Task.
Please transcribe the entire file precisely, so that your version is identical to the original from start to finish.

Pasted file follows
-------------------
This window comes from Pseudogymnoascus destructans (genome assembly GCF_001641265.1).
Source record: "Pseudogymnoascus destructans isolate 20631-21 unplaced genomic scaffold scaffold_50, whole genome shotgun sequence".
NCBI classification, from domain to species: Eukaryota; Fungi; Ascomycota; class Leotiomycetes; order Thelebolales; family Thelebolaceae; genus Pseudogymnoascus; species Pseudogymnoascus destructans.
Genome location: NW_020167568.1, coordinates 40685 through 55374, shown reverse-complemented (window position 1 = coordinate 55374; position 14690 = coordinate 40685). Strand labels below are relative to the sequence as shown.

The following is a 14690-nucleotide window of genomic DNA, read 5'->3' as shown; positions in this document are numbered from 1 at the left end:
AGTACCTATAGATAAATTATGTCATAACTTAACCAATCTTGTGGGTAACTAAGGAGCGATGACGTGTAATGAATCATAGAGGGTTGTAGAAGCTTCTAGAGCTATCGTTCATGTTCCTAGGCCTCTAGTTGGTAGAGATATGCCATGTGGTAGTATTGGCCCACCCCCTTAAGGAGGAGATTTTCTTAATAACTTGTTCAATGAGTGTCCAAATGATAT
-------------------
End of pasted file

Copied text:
This window comes from Pseudogymnoascus destructans (genome assembly GCF_001641265.1).
Source record: "Pseudogymnoascus destructans isolate 20631-21 unplaced genomic scaffold scaffold_50, whole genome shotgun sequence".
NCBI classification, from domain to species: Eukaryota; Fungi; Ascomycota; class Leotiomycetes; order Thelebolales; family Thelebolaceae; genus Pseudogymnoascus; species Pseudogymnoascus destructans.
Genome location: NW_020167568.1, coordinates 40685 through 55374, shown reverse-complemented (window position 1 = coordinate 55374; position 14690 = coordinate 40685). Strand labels below are relative to the sequence as shown.

The following is a 14690-nucleotide window of genomic DNA, read 5'->3' as shown; positions in this document are numbered from 1 at the left end:
AGTACCTATAGATAAATTATGTCATAACTTAACCAATCTTGTGGGTAACTAAGGAGCGATGACGTGTAATGAATCATAGAGGGTTGTAGAAGCTTCTAGAGCTATCGTTCATGTTCCTAGGCCTCTAGTTGGTAGAGATATGCCATGTGGTAGTATTGGCCCACCCCCTTAAGGAGGAGATTTTCTTAATAACTTGTTCAATGAGTGTCCAAATGATAT